The thing is, at this point, the leniency towards fatness had so permeated the realm of modern music that even a band with as carefully cultivated an image as the Jonestown could afford to have the portly tambourine-player Joel Gion onstage amongst the praying mantises, although in his case, his presence was like that of Bunk Gardner in the Mothers, or Howie Kaylan of the Turtles—his role as a spiritual center for the group, as well as an object of much-needed “comic relief,” far outweighed (no pun intended) his defiance of the cookie-cutter “mod” profile. And what we’re talking about here is slight portliness, not outright fatness. None of the Jonestown would win any athletic competitions most likely, although 5’7 leader Anton Newcombe claims to be a full-fledged judo champ as well as listing his body-type” as “slender” on his myspace profile so he’s earned the right to take his shirt off in public just like Iggy before him.

ANTON NEWCOMBE: Undeniably rangy. (Photo by Mr. I-Don't-Give-A-Shit.)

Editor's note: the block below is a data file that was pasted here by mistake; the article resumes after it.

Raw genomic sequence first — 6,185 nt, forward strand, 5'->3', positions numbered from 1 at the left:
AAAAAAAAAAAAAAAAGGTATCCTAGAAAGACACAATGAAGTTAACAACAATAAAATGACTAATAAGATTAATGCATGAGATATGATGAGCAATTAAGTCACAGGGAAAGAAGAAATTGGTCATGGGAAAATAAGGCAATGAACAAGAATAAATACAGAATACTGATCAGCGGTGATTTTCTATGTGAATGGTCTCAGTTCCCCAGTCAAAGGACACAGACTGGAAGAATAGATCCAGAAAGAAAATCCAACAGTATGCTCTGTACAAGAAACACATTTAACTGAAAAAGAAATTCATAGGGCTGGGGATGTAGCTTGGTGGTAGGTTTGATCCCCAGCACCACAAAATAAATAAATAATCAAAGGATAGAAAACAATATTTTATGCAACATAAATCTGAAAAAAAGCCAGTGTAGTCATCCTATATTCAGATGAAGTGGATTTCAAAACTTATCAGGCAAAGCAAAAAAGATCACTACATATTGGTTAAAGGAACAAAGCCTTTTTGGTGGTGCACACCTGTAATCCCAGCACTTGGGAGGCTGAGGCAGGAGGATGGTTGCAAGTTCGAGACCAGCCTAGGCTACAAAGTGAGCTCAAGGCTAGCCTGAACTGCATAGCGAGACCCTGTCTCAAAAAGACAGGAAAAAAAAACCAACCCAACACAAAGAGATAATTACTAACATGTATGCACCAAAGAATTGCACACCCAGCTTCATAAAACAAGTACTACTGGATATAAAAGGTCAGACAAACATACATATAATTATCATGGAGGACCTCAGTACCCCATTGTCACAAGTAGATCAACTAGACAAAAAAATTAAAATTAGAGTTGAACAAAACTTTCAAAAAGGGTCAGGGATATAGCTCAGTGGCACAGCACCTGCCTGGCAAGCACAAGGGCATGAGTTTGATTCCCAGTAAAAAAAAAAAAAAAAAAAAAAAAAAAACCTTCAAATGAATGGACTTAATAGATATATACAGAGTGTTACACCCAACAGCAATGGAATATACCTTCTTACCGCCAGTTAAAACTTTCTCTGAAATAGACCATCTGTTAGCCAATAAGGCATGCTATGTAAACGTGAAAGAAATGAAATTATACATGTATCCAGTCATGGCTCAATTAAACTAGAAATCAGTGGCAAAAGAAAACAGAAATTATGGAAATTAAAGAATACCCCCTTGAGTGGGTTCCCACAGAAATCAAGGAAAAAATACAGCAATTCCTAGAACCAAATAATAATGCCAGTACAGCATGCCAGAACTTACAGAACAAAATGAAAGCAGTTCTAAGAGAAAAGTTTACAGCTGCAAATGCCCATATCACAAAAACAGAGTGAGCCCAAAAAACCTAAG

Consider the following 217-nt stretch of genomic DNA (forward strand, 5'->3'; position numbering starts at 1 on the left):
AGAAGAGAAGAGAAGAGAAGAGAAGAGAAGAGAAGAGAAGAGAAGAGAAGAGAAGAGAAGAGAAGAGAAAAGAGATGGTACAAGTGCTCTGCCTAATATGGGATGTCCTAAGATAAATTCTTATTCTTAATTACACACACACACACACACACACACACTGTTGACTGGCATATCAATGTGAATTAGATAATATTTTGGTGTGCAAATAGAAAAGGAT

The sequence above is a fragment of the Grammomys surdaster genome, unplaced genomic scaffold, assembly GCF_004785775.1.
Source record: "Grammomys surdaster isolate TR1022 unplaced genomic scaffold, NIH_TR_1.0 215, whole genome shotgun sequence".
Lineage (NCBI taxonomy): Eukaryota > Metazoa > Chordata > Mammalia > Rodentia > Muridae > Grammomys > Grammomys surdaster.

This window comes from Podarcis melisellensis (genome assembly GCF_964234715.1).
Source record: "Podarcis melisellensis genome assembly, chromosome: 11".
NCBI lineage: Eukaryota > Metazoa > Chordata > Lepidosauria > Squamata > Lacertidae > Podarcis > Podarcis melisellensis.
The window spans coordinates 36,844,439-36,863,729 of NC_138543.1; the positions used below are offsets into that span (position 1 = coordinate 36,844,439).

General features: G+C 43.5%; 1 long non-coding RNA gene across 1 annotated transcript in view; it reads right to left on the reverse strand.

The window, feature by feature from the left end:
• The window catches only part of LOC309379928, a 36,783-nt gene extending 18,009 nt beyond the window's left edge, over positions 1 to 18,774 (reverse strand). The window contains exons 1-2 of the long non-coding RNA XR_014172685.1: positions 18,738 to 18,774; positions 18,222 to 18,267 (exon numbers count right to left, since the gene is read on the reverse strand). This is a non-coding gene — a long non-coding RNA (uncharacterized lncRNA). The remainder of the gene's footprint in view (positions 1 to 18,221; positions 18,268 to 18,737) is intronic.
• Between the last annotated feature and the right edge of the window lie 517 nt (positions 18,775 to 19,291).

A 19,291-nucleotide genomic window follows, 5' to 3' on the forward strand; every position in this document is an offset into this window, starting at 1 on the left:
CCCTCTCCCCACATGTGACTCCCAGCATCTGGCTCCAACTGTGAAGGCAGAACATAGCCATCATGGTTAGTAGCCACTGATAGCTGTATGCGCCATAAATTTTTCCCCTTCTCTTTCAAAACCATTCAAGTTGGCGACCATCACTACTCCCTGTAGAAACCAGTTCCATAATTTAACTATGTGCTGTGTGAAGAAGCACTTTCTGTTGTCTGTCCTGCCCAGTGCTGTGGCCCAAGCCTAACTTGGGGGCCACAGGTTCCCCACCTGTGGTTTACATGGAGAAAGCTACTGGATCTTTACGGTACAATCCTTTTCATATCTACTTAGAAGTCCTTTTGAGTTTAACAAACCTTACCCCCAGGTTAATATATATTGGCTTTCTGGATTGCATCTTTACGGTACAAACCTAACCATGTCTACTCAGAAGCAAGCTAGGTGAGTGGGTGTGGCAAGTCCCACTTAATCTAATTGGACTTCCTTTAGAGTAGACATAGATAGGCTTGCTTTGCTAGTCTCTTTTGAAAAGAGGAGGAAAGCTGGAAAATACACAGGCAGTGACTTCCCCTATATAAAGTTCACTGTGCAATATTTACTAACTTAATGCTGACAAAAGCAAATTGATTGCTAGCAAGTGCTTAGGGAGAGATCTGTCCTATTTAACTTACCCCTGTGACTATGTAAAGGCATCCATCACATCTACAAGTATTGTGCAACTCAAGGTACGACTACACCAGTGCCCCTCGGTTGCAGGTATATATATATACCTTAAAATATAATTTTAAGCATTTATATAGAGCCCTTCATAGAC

That brings us to the Strokes, and the whole New Millennium brigade. There’s no way there could’ve been a fat guy in the Strokes, since Julian Casablancas’s dad was a fashion-industry honcho, and let’s face it, in the fashion world (as well as art world) there’s nothing more gauche than a lard-ass. After all, the Strokes had no less than two members named Fabio, so there’s no way they’re gonna have anything more than concave waistlines. In fact these guys are so hopelessly vain that they probably wouldn’t want to be in the room with a fatty. To paraphrase the Warhol crowd: “Eeeeh! Who brought that thing in here?” That’s the Strokes attitude, which makes them no different from previous would-be divas from Bowie to Ric Ocasek. Once again, the worlds of rock and fashion have been intertwined since the sixties, and the Strokes did more than anybody in the new millennium to re-emphasize this fact, after years of roley-poley everyman clowns like Blues Traveler or whatever. You know, the “regular guy” syndrome that had inhabited rock since the seventies, when the bluejean and beer-swilling crowd forsook the fashion element altogether, making the world a better place for fat people, no doubt, but also helping to turn rock a whole lot less glamorous. Couple this with the indie hordes like Pavement, who did little to even distinguish themselves as “rock stars,” eschewing any kind of image whatsoever. And while there were no actual fat-boys in Pavement, there was one pumpkin-head, so you know, fatness was within the realm of possibility; whereas, with the Strokes and their ilk, it wasn’t even an option. Rock stardom was restored to its rightfully withered facade. (Then again, how does one explain JACK WHITE, who’s somewhat pudgy?)